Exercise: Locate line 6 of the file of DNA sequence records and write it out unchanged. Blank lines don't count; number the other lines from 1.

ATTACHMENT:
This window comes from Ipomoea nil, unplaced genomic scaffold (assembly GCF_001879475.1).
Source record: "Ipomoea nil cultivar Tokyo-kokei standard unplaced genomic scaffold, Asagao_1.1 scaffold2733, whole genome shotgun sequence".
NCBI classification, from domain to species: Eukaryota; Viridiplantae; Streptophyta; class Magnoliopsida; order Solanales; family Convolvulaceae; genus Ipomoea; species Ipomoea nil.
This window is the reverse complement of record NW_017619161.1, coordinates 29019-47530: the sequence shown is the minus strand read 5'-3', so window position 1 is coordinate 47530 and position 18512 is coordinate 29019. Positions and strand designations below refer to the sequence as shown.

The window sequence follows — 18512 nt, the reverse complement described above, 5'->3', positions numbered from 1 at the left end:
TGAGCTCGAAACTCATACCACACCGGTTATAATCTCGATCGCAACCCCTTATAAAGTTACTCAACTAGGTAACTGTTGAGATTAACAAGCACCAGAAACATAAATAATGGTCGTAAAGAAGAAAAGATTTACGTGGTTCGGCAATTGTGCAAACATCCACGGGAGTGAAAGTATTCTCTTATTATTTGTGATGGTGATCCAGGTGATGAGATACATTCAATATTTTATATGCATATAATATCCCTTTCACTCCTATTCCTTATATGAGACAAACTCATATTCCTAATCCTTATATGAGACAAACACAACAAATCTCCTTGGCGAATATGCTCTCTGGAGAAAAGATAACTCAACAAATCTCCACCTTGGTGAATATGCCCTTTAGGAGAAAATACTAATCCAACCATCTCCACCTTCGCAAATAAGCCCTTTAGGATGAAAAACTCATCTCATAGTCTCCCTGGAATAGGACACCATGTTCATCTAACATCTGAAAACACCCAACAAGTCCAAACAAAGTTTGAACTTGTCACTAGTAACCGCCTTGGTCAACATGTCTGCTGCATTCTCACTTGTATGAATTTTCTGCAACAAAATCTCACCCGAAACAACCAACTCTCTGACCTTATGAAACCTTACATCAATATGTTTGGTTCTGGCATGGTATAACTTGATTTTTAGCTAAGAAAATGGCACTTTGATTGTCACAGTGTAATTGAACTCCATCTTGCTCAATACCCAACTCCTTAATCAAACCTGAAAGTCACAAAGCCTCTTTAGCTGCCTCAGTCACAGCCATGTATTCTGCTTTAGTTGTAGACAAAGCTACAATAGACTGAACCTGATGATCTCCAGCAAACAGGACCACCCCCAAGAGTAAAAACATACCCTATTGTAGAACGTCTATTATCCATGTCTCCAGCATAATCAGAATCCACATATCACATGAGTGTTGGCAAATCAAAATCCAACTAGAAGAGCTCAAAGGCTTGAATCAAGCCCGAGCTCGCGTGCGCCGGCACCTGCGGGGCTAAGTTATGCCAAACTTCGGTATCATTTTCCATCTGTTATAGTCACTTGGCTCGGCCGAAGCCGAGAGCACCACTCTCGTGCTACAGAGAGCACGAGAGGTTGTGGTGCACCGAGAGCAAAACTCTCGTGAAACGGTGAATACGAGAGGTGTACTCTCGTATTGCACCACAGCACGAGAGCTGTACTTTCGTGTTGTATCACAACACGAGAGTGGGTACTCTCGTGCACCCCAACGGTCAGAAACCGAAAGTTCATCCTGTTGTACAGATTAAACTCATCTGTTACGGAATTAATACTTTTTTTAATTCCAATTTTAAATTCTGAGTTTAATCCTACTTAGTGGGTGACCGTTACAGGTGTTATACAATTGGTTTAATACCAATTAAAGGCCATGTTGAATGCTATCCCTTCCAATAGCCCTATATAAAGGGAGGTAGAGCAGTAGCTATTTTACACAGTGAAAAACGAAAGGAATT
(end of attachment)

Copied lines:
TGAGCTCGAAACTCATACCACACCGGTTATAATCTCGATCGCAACCCCTTATAAAGTTACTCAACTAGGTAACTGTTGAGATTAACAAGCACCAGAAACATAAATAATGGTCGTAAAGAAGAAAAGATTTACGTGGTTCGGCAATTGTGCAAACATCCACGGGAGTGAAAGTATTCTCTTATTATTTGTGATGGTGATCCAGGTGATGAGATACATTCAATATTTTATATGCATATAATATCCCTTTCACTCCTATTCCTTATATGAGACAAACTCATATTCCTAATCCTTATATGAGACAAACACAACAAATCTCCTTGGCGAATATGCTCTCTGGAGAAAAGATAACTCAACAAATCTCCACCTTGGTGAATATGCCCTTTAGGAGAAAATACTAATCCAACCATCTCCACCTTCGCAAATAAGCCCTTTAGGATGAAAAACTCATCTCATAGTCTCCCTGGAATAGGACACCATGTTCATCTAACATCTGAAAACACCCAACAAGTCCAAACAAAGTTTGAACTTGTCACTAGTAACCGCCTTGGTCAACATGTCTGCTGCATTCTCACTTGTATGAATTTTCTGCAACAAAATCTCACCCGAAACAACCAACTCTCTGACCTTATGAAACCTTACATCAATATGTTTGGTTCTGGCATGGTATAACTTGATTTTTAGCTAAGAAAATGGCACTTTGATTGTCACAGTGTAATTGAACTCCATCTTGCTCAATACCCAACTCCTTAATCAAACCTGAAAGTCACAAAGCCTCTTTAGCTGCCTCAGTCACAGCCATGTATTCTGCTTTAGTTGTAGACAAAGCTACAATAGACTGAACCTGATGATCTCCAGCAAACAGGACCACCCCCAAGAGTAAAAACATACCCTATTGTAGAACGTCTATTATCCATGTCTCCAGCATAATCAGAATCCACATATCACATGAGTGTTGGCAAATCAAAATCCAACTAGAAGAGCTCAAAGGCTTGAATCAAGCCCGAGCTCGCGTGCGCCGGCACCTGCGGGGCTAAGTTATGCCAAACTTCGGTATCATTTTCCATCTGTTATAGTCACTTGGCTCGGCCGAAGCCGAGAGCACCACTCTCGTGCTACAGAGAGCACGAGAGGTTGTGGTGCACCGAGAGCAAAACTCTCGTGAAACGGTGAATACGAGAGGTGTACTCTCGTATTGCACCACAGCACGAGAGCTGTACTTTCGTGTTGTATCACAACACGAGAGTGGGTACTCTCGTGCACCCCAACGGTCAGAAACCGAAAGTTCATCCTGTTGTACAGATTAAACTCATCTGTTACGGAATTAATACTTTTTTTAATTCCAATTTTAAATTCTGAGTTTAATCCTACTTAGTGGGTGACCGTTACAGGTGTTATACAATTGGTTTAATACCAATTAAAGGCCATGTTGAATGCTATCCCTTCCAATAGCCCTATATAAAGGGAGGTAGAGCAGTAGCTATTTTACACAGTGAAAAACGAAAGGAATT